The story of Big Bear’s gold rush begins at the corner of Stanfield Cutoff and Big Bear Boulevard. Back in 1859, this area was known as Starvation Flats. It was home to a small group of prospectors who were searching these hills for gold. One of those miners was a guy by the name of Bill Holcomb. As the name Starvation Flats implies, they weren’t having much luck.
Bill arrived in Big Bear during the dead of winter in February 1860. The valley was covered in snow. He set up camp in Starvation Flats, and joined up with the other miners who were already there.
That winter in 1860, was unusually cold and harsh. At Starvation Flats food was in short supply. So, Bill Holcomb and another miner by the name of Jim Ware, decided to go hunt for food. They started at out where Stanfield Cutoff is today, and headed north across the valley. They climbed up the mountain just west of Bertha Peak. From the top of the ridge he gazed upon a lush green valley that would eventually bear his name.
It must be remembered that this was a hunting trip. They were looking for a grizzly to kill, not gold. As they entered the newly discovered valley, the miners found and killed two bear. The next day they packed up their kill on burros and returned to Starvation Flats. With a fresh supply of meat at camp, Bill and another man by the name of Ben Choteau decided to return to the new valley for a couple of days and do a little prospecting.
Upon arriving back in the new valley, Bill shot and wounded a grizzly in the late afternoon. They began tracking the wounded animal, but it got dark before they could find it. So they camped out overnight and continued tracking it the next day. It was while tracking this bear, that they came upon a quartz lead that looked very promising. Upon closer examination they actually found gold in the rock. Excited, they immediately returned to Bear Valley to report their find.
On the fifth of May they returned to what was now being called Holcomb’s Valley, and set up camp in the main gulch located between the upper and lower parts of the Valley. To their amazement they immediately started pulling out gold in significant amounts. From this point on, things were about to change in Big Bear forever.
News of Holcomb’s find spread quickly. By June over 300 men were at work in Holcomb’s Valley. By July, that number was up to 400 or 500, and by September, there were over 1, 000 men feverishly working gold claims.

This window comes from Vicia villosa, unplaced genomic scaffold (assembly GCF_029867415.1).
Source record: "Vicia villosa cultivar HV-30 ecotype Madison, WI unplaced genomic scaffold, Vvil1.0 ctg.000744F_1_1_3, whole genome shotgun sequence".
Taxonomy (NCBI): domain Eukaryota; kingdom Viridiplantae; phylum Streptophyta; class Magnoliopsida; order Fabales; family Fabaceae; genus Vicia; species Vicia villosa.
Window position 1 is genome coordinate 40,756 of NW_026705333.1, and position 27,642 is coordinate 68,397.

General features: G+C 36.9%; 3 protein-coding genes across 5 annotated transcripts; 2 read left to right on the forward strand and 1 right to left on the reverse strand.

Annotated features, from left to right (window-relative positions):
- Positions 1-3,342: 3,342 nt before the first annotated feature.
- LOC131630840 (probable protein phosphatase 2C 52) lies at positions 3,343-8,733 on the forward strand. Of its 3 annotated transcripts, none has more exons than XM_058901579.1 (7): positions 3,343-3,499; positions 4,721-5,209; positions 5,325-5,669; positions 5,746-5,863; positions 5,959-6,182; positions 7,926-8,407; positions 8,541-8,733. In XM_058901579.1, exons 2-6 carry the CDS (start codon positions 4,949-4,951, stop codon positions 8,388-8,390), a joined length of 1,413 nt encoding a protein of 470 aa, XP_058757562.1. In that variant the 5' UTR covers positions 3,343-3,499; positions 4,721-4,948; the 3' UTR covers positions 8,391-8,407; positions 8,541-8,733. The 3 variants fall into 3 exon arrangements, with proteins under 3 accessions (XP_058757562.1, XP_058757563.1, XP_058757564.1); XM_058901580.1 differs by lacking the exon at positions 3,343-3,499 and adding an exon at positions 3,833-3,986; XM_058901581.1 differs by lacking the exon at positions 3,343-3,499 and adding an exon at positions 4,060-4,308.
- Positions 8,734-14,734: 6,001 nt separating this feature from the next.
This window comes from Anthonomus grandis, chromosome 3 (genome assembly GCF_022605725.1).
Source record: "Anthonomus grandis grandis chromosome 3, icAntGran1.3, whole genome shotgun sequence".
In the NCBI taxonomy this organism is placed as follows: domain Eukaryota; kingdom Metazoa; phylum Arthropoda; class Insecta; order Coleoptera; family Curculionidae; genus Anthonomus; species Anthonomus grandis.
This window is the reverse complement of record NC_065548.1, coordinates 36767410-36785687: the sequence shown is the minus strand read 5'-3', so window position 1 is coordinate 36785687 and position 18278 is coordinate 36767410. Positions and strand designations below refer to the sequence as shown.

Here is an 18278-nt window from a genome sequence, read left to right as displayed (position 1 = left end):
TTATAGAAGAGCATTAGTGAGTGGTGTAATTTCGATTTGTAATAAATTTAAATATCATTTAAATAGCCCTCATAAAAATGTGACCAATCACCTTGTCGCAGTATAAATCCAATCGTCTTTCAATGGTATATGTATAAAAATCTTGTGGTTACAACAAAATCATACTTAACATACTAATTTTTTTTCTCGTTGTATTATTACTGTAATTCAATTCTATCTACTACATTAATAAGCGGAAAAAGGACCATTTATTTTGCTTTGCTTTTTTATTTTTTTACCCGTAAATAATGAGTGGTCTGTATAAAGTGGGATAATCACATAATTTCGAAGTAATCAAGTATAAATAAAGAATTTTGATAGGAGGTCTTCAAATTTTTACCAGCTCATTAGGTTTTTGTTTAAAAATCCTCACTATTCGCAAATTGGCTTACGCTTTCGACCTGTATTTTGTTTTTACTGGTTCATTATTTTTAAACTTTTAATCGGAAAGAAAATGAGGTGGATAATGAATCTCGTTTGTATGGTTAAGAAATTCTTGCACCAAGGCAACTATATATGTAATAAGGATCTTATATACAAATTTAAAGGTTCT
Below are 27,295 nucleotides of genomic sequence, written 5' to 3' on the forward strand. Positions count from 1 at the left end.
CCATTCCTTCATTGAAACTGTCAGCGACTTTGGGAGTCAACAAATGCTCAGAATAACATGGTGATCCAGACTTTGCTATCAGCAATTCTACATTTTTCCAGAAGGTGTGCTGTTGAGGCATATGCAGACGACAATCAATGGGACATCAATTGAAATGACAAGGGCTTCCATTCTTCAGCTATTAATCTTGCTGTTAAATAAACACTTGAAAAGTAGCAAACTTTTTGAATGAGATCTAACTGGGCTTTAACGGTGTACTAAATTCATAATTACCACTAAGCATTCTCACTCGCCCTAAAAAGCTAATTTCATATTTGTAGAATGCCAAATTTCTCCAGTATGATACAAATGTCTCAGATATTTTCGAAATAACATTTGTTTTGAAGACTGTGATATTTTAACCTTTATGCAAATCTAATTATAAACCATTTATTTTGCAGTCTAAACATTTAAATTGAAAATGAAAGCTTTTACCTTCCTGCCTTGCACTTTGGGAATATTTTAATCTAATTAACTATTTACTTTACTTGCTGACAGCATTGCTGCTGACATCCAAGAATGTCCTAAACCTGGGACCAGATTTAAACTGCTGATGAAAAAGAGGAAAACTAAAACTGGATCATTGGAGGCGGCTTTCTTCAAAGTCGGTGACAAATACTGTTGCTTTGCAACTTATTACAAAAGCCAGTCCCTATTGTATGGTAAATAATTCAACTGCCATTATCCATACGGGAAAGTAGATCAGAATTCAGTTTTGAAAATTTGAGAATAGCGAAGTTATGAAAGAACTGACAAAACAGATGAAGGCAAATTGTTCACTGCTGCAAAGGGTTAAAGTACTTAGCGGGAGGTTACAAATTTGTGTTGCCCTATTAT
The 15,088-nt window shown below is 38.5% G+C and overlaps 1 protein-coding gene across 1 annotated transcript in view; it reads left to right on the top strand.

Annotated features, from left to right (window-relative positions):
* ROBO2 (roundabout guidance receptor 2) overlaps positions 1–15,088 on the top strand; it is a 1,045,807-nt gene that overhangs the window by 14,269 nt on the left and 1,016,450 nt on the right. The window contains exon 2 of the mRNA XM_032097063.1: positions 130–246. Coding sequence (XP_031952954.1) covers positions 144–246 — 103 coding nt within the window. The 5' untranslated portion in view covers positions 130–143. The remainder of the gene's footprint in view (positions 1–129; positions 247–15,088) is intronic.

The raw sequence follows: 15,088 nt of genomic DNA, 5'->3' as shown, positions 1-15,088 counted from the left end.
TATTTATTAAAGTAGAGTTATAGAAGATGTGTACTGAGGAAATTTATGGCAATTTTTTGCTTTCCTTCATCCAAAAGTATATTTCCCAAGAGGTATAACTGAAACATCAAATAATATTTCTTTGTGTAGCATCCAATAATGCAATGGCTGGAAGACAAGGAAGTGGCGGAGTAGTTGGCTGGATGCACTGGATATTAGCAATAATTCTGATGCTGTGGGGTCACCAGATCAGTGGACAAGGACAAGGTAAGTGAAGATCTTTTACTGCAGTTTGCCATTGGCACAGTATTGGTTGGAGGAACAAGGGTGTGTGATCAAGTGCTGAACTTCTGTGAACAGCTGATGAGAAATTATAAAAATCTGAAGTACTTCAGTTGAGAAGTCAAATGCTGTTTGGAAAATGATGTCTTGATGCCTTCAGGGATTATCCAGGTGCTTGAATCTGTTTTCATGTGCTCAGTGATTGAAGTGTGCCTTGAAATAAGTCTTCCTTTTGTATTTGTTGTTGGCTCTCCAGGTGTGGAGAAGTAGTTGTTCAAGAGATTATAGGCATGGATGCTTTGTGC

Within two months of Holcomb’s discovery, a town called Belleville sprang into existence at the entrance into Holcomb Valley, near the upper part of Van Dusen canyon. It had a collection of stores, saloons, dance halls, and black smith shops. About that same time, two other towns also appeared in Holcomb Valley. There was Clapboard Town, located about a mile west of Belleville, near
Polique Canyon. About two miles northeast of here was Uniontown which later became known as Union Flat. Holcomb Valley even had a brewery.
The population of Holcomb Valley grew so fast that it was reported in the Star on September 1, 1860 that it looked like Holcomb Valley would decide election matters in San Bernardino County that year. It was determined that the voters in Holcomb Valley outnumber the rest of San Bernardino County. One of the “election matters” that needed to be decided was where the San Bernardino county seat should be located. Belleville residents felt strongly that the location should be right there, in Holcomb Valley.
When the ballots were rounded up after the election, the returns from one entire Belleville precinct were missing. As it turned out, he city San Bernardino was picked as the new county seat by only two votes. If it hadn’t been for those missing Belleville votes, who knows, today Holcomb Valley would probably be covered with high rise government offices, and fast food restaurants.
This is all that remained of Bellville by the early 1900’s.
Placer mining in Holcomb Valley was hard work. It was made even harder because of a lack of an adequate supply of water. Within a year, many miners were getting discouraged and leaving. The winter of 1861-62 was extremely brutal. Starting in December, it snowed almost every day. The Star reported on February 6, 1862 that “… Snow is sixteen feet deep at the mills in the mountains. …”.
After that winter even the most hard core miners decided to leave. On June 28, 1862, the Star reported that “… Holcomb Valley is all but depopulated, there not being more than thirty or forty people left. …”.
But that’s not the end of the story. In 1862, when the gold rush ended, there was still plenty of gold in both Holcomb and Big Bear Valley. It was just going to take a serious financial effort to get it out. To be continued in Big Bear Gold Rush Part 2.
© Rick Keppler